That’s right. I don’t care. Not one bit. Not an iota. In fact, if it is possible to have a negative value in caring then that’s how I feel about this guy dying.
I never listened to his music except on the radio when I didn’t have a better station to go to and I certainly never bought his albums. I never enjoyed his dancing because men dancing was only cool back when guys like Gene Kelly, Frank Sinatra, and Fred Astaire danced. (Okay, maybe John Travolta in Saturday Night Fever. But he wasn’t so much cool as he could get chicks by dancing and that was a cool.)
I never found his life fascinating. I rarely even thought about his life and when I was forced to I only thought about how really weird, sad, creepy, and probably criminal it was.
And most of all I never felt sorry for him because his weird, sad, creepy and probably criminal life was of his own making.
I also don’t think I am alone. I don’t think most people really care that he died. Surely many are waxing nostalgic now, thinking back to that damnable Thriller album which everyone says was the greatest compilation of music ever heard and to which they danced under the delusion that they, too, had his moves. (Me, I just found it annoying for the most part and I KNOW I had the moves.)
Or they may be smiling as they think of that young kid who looked so cute singing with his big brothers. (Every little kid looks cute singing, even your fat nephew Little Freddy.)
But most aren’t and for those who are one can only hope that after that moment passes they will quickly move on to thinking about other more important things and forget the boy talent who turned into his own personal freak show.
Of course it’s hard to not think about him. What with the news and entertainment media talking endlessly about him since yesterday. Talk that will continue for at least a week I am sure.
Because that’s what’s important in America. The life and death of a pop star.
Not the fight for freedom in Iran. Not the biggest tax increase in history being pushed through Congress at this very moment. And not the threat of national health care that is being sold in infomercials by Obama and his luvah ABC.
No, the guy with the chimp, some poor guy’s bones, and one glove is what’s important here.
Which says so much about America. About Americans. And what it says is not good.
It explains the election of Obama though.
He’s a pop star. Just like Michael.
He went through his cute kid stage. Singing for everyone on the campaign trail, winning over so many hearts that he was able to shoot past all the other established political stars to win the Democratic Party Grammy.
And then he had his Thriller. His win. The Presidency. A hit album that people all over the world celebrated and played again and again in their hearts. (Not their minds though because his election was all about emotion, not logic.)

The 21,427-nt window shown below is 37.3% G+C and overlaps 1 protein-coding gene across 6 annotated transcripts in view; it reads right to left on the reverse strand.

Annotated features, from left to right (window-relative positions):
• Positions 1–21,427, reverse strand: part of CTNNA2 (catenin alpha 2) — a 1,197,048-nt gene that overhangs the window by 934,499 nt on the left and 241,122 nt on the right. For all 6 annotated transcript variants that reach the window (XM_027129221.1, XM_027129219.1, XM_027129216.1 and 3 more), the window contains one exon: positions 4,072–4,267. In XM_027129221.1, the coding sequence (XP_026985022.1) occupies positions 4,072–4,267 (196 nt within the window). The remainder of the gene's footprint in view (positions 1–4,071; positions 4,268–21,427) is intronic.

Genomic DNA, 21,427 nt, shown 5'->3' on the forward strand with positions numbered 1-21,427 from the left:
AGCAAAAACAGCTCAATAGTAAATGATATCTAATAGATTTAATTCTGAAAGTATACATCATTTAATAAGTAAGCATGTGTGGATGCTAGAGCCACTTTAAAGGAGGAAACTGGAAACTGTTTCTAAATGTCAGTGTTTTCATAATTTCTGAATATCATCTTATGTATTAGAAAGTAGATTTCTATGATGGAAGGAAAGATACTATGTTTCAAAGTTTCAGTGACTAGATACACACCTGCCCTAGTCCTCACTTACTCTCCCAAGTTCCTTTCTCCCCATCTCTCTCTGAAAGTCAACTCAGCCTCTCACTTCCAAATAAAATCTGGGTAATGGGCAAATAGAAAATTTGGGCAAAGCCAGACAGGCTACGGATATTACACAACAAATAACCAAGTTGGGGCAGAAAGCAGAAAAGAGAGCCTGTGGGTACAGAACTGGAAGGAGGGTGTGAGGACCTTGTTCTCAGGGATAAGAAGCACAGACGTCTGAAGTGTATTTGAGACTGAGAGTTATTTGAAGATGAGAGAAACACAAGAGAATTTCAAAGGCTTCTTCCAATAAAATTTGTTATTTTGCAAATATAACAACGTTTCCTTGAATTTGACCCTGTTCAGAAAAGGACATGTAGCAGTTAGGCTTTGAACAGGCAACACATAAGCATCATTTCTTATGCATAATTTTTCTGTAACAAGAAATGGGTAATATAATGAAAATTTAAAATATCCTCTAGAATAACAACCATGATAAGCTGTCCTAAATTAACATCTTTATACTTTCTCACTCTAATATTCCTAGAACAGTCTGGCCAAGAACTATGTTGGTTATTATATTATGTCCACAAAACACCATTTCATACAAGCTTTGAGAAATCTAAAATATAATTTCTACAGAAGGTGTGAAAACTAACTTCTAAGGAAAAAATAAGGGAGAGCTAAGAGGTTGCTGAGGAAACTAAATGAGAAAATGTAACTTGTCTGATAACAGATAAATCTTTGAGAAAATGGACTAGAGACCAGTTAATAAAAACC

He was officially crowned the King of Pop-ularity.
But like Michael he is also moving towards his weird days. Only faster.
Like Michael, he surrounded himself with lesser talents politicians and hangers-on who have only served to make him seem weaker, weirder and out of control.
Like Michael, he has bankrupted himself America by spending all his our money and borrowing even more.
Like Michael, his music rhetoric isn’t as enjoyable as it once was and fewer and fewer people seem to be buying it based on his recent record sales polls.
But, again like Michael, his personal popularity remains high despite all this crap.
Still, personal popularity can only take you so far. Micheal was – is – loved by many people yet with all that he ended up losing all his money, friends, and most importantly his credibility.
Which is exactly the way Obama is heading. He is still personally popular, but his music is starting to grate on the public’s ears. People aren’t sure they want to buy it and if it weren’t for the media whoring it out for virtually nothing it would be gathering dust back in some wholesale music warehouse or headed to the dump.
“It’s free,” say Obama, Pelosi, Reid, and the media. Take two if you want. Free health care. Free climate change.
Free, free, free.
Until it isn’t. Which is sooner than you think.
So anyway, my point was I won’t miss Michael Jackson. Not one bit. In fact, I’m glad he is gone, though I hope he rests in peace.
Just like I will be glad when Obama is gone. When he loses in 2012 and heads back to Chicago. Joining the Former Presidents Club playing casinos and doing reunion tours.
No, I won’t miss him.
Cause if I’m lucky, I’ll be listening to some soothing Sarah Palin on my iPod.